On the final day of our trip we had decided to thread an off beaten path. We decided to visit Belum Caves and Gandikota , which are yet to gain popularity in the tourist circles. The major reason being that these places of interest are pretty isolated in terms of proximity to other tourist attractions as well as to civilization. The nearest major city is Anantapur, which is close to 85km from Belum caves. Yet it was an awesome experience exploring these unique attractions all by ourselves, without being bothered by anyone.
We set off quite early from Anantapur after having our breakfast. We even got our lunch packed, since we knew there is quite a dearth of good restaurants after leaving Anantapur. The route between Anantapur and Belum caves is good and for the majority of the section it is a double road, and the cherry on the cake is it is not even tolled :). But the landscape is very barren, almost resembling a desert, simmering with heat. We were in the district of Kadappa , land of the famous Kadappa granite. They are numerous industries processing this stone. Seems like this is the primary economy and job provider, apart from huge cement factories from all the major players.
We reached the entrance of Belum caves at around 10.30 am. These caves open from 10 am to 5 pm. And surprisingly we were the first tourists for the day. After getting the entrance tickets, we got hold of a guide who is provided "free" of charge. Free because officially he is not supposed to be paid by the visitors, but unofficially they expect a good tip for guiding you into the underworld maze. Thankfully they pump air into the caves at strategic places and hence it doesn't get that hot. And the walk inside the cave is suitable even for those who are aged. The interiors of the cave has been "sanitized" with a lot of ambient lights , unlike the one in Malaysia wherein they have tried to preserve the cave in its original form along with its inhabitants. Hence as expected Belum caves is void of any local fauna, except for some stray bats which loose their way and end up inside.
These caves were discovered in the late 19th century by a British surveyor. Later on, in the late 20th century a group of Germans explored and mapped these caves. A total of 3.5 kms of the cave has been explored , but only 1.5km of these caves is open for tourists. The cave at its deepest point is around 150 ft from ground level. These limestone caves have been carved due to erosion by an ancient underground river, hence resulting in halls and tunnels of giant proportions and smooth walls.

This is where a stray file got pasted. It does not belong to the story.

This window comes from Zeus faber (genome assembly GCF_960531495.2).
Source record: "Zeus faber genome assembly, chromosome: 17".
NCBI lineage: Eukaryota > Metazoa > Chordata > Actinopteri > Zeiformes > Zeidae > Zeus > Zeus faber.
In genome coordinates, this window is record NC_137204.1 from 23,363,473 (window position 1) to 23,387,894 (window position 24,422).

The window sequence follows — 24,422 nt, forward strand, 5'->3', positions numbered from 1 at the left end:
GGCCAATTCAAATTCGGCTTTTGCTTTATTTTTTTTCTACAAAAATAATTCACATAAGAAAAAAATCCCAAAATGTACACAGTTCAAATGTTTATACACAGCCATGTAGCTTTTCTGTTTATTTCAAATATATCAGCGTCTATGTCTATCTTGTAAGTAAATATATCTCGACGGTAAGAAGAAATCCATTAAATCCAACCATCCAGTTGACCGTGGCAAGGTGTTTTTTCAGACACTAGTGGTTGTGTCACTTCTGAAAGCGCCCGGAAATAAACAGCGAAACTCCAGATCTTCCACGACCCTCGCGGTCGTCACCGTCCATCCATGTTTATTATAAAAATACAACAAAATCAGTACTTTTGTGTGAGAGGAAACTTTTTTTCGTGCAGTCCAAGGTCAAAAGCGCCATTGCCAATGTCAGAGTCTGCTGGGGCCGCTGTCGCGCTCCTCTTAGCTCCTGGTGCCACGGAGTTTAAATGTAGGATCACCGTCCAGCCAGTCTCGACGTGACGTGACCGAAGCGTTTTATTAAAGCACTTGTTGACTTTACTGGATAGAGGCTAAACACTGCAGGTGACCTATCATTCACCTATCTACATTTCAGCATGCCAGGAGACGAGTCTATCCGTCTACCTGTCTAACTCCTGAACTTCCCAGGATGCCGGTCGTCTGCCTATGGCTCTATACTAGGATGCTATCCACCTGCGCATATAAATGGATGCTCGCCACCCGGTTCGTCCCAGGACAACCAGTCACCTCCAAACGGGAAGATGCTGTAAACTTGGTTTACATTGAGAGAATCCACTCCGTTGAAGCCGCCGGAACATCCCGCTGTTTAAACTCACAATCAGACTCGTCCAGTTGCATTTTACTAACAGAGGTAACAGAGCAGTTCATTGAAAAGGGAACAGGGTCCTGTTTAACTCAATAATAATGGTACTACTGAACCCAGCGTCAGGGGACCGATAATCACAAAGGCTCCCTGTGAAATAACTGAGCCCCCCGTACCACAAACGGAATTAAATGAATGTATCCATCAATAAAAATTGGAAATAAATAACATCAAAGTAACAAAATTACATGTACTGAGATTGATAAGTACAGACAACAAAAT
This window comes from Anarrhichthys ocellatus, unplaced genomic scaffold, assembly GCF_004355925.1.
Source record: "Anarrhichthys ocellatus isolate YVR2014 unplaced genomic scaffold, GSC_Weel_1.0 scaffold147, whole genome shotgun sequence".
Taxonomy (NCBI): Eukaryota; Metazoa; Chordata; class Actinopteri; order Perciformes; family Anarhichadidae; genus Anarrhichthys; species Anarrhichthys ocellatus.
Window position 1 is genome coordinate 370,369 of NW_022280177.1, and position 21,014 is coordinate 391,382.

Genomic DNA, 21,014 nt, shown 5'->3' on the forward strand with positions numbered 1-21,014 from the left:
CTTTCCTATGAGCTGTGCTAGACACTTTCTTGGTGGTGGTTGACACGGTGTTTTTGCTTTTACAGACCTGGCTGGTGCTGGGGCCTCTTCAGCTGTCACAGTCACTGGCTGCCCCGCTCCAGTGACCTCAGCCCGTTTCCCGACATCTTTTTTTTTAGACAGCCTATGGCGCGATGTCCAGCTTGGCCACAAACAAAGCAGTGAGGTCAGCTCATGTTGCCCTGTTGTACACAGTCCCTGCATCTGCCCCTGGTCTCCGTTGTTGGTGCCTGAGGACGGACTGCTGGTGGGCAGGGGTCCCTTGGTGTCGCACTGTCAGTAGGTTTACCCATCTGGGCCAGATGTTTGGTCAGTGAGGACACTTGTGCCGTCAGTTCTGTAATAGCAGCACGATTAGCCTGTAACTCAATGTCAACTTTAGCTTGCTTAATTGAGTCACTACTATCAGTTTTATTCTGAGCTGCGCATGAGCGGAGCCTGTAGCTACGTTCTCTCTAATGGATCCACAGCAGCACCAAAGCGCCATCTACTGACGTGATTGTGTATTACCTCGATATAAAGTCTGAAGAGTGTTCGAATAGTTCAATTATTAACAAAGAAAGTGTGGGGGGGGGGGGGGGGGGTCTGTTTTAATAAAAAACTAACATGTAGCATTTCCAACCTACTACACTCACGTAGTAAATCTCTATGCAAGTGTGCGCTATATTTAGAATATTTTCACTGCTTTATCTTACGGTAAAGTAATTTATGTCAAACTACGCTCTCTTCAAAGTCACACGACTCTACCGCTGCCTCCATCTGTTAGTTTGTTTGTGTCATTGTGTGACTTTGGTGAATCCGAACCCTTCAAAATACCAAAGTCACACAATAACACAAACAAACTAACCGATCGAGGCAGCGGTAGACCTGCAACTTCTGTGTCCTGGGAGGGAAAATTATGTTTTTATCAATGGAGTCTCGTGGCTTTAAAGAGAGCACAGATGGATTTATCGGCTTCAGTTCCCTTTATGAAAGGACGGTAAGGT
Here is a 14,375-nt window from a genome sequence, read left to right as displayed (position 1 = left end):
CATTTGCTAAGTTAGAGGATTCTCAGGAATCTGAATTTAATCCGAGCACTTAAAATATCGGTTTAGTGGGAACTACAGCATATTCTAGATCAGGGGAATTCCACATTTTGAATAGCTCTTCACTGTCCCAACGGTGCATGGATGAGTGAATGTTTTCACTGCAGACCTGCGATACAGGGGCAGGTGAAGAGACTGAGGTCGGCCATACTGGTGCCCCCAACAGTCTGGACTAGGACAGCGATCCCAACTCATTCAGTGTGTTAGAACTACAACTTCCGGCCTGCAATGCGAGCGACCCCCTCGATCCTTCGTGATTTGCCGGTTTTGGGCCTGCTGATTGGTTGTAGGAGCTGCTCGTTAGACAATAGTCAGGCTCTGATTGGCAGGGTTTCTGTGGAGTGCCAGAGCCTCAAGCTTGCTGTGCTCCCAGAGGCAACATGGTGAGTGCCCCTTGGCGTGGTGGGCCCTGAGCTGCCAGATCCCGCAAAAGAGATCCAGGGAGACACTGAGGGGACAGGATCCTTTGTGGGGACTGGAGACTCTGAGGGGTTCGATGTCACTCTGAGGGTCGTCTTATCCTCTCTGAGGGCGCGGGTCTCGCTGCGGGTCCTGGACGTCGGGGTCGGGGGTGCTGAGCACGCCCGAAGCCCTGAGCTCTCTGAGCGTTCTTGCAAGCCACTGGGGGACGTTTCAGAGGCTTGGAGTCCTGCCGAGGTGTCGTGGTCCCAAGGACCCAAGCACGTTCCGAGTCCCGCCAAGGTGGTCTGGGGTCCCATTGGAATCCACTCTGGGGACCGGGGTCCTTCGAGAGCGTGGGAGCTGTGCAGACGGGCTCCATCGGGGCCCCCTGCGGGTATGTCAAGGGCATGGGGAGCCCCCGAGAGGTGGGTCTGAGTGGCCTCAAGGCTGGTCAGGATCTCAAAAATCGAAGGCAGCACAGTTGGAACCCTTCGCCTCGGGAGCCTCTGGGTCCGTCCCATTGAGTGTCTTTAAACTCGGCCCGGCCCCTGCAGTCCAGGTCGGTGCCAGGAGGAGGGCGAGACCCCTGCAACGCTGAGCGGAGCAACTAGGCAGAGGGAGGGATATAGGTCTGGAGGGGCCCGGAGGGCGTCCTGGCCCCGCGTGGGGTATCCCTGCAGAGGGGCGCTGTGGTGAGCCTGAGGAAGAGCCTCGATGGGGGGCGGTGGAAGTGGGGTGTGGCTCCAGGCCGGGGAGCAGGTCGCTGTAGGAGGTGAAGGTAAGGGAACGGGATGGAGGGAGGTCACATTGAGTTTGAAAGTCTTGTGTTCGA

The important places of attraction within the cave are the pathalganga , the deepest point of the cave wherein we can see a small rivulet flowing, the dyana mandira, which was terribly hot due to the fact that air was not pumped in, Kotilinga chamber, where the stalactite and stalagmite formations are in the shape of shivalinga and so on. This tour lasted for an hour and half and was exciting. After resting at the entrance we were again on our way to Gandikota. Btw, there is a giant statute of Buddha near the entrance of the caves.
|All the Important Structures Of Gandikota|
Gandikota is famous for 2 things. One is the ruins of the temple of the Vijayanagara era, hence getting the tag of mini Hampi and the second is the gorge over river Penna, which resembles the Grand canyon in US. Hence India's own Grand Canyon :). The distance from Belum caves to Gandikota is around 65kms and in decent condition. Once we take an exit to Gandikota from Jammalamadugu, the road becomes totally isolated, void of any traffic, and providing some great views. We reached this place in peak afternoon and the first thing we were greeted on entering this village is the Fort wall encircling the entire village. On one side you have the impregnable fort wall and on the other side you have the unscalable gorge. It was fun driving the car through the numerous gates of the fort wall , lined up in a zig zag manner.
One can drive the car all the way to the small parking area, close to the Jumma Masjid after crossing the village. Immediately we went to gorge view point and it was breathtaking in every sense. It was like a very deep gash perpetrated by the river Penna. One gets a birds eye view, with a drop of nearly 500m down to the water level. The other structures of interest within this village are the Ranganatha temple ruins, Jumma masjid and the huge granary. One can also get a good view of the reservoir. After spending close to an hour at this place it was time to return back to Bangalore. The drive back to Bangalore was event-less, apart from region around Kadri, which has lush green fields and forests, like an oasis in the middle of the desert, and very pleasing to the eyes, with numerous lakes brimming with life.